The Devon Closewool is a very hardy sheep with a docile temperament making it an ideal sheep for the first time flockmaster or the commercial farmer looking for an easy care, low input sheep who survives and thrives on a purely grass based diet. Lambing percentages are usually between 150-170% and are even higher in lowland flocks. Ewes remain prolific and productive for up to seven crops and hold their teeth well. Rams are fertile over a long working life (6-7 years).
A medium sized white faced sheep without horns. It has good bone, standing on stout legs set apart giving it a very symmetrical appearance. It’s significant feature is it’s exceptional fleece of wool. The nostrils are black, the ears are short and thick being covered with thick white hair. The neck is short and thick, well set into the shoulders. The ribs are well sprung with good depth. The back is flat, wide and long and the leg of mutton is well let down.
The breed arose around the mid-1800’s when Exmoor Horn sheep were crossed with the Devon Longwools. The resultant intermediate-sized sheep proved very popular and expanded rapidly in numbers. By 1950 there were around 229,000 Closewools, almost all of them located in Devon making them the most numerous breed in the county at that time. The Devon Closewool Sheep Breeders Society was formed in 1923.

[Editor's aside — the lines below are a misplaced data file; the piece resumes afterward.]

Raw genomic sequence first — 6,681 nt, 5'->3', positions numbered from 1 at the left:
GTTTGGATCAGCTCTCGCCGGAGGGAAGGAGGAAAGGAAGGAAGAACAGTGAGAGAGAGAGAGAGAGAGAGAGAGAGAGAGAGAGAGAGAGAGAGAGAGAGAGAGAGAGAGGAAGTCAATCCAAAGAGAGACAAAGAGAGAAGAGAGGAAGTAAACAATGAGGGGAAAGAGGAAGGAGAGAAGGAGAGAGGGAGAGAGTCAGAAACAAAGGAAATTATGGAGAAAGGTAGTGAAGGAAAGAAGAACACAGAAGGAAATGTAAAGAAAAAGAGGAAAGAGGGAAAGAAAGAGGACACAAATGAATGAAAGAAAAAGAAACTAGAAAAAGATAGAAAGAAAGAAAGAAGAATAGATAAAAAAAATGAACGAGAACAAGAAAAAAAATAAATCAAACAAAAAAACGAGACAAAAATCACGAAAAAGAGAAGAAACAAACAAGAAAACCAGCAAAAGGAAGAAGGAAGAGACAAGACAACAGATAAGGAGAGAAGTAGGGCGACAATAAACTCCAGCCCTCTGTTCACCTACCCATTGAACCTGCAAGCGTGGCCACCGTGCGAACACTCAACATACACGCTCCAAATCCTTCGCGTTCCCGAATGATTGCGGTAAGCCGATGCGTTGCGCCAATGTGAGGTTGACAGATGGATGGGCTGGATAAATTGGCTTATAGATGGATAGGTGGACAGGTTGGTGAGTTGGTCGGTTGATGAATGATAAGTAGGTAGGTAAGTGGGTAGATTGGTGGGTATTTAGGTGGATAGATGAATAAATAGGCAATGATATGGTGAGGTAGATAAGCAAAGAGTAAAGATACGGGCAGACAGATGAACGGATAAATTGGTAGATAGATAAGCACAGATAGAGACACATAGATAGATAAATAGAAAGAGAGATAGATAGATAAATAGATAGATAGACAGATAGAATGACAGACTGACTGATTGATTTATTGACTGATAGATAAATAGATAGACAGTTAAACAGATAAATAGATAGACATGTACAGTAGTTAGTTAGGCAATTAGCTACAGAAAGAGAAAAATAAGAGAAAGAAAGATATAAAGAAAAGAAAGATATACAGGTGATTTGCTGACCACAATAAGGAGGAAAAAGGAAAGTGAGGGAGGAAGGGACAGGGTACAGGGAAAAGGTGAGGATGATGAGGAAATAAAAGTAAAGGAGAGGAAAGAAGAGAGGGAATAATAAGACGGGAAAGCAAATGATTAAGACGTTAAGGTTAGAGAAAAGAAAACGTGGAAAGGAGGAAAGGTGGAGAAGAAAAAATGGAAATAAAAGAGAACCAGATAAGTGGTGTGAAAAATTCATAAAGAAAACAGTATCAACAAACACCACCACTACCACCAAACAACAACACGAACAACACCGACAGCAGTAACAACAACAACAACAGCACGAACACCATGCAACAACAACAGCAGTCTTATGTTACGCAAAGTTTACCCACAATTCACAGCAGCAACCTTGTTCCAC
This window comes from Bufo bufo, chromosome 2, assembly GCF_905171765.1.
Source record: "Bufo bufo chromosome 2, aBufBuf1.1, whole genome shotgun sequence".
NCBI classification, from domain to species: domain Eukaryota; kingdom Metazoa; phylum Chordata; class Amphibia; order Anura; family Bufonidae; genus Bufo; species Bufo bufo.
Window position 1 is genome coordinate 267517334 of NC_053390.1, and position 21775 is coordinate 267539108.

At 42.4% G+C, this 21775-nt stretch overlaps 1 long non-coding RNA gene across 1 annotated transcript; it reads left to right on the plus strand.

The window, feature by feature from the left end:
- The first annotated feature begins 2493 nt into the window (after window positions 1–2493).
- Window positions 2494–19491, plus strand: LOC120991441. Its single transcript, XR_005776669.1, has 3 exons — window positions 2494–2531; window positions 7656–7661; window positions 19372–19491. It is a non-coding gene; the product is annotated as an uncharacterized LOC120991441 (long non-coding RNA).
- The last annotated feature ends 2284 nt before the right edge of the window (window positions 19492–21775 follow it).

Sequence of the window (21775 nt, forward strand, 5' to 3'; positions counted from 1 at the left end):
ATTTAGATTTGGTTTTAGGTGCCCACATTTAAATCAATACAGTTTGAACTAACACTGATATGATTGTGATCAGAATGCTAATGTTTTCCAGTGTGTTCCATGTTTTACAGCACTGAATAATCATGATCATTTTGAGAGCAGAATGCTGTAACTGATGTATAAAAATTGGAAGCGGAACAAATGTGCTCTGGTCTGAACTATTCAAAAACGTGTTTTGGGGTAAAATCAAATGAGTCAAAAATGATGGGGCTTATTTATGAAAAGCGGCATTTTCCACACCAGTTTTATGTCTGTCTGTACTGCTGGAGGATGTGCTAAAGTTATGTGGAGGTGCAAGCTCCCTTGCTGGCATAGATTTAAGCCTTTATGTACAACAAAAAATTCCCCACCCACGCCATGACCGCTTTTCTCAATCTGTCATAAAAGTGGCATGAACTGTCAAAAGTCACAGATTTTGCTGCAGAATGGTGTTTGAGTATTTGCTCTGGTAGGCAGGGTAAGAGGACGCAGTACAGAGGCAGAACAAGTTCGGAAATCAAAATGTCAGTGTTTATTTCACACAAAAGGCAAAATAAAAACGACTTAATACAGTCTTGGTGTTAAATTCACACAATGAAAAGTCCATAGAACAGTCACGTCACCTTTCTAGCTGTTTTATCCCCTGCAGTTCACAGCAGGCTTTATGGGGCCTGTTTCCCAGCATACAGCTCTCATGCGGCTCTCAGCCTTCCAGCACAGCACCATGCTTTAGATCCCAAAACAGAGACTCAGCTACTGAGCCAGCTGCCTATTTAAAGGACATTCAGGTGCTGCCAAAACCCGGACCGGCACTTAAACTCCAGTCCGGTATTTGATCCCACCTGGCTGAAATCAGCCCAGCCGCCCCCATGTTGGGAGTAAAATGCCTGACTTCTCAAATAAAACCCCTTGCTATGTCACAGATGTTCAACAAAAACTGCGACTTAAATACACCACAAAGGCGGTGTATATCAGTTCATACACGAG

Purebred producers achieve 18-21kg deadweight in 12 – 16 weeks on a forage diet. Hill farmers produce lambs of similar weight in 20 – 24 weeks. The meat is sweet and beautifully marbled as a native breed should be.
The Closewool ewe mated to a Blue Faced Leicester ram produces an exceptional half-bred ewe. She has many advantages over the other ‘Mules’. Her size, superior fleshing, abundance of milk, heightened mothering ability and, above all, her ability to produce and fatten twins off permanent grassland, even up to 1100 feet above sea level, make her the ideal hybrid ewe. The Mule crossed with a terminal breed will out-perform others with the added benefit of a docile, cheaper to keep ewe. Producers report 1.8 – 2 lambs sold per ewe put to ram in lowland flocks
The fleece of rams weighs 6kgs, ewes 4kgs with a micron count of 48-53. The wool is dense, medium length with a strong staple which does not part easily so the skin stays dry. This enables the sheep to thrive in wet, cold conditions.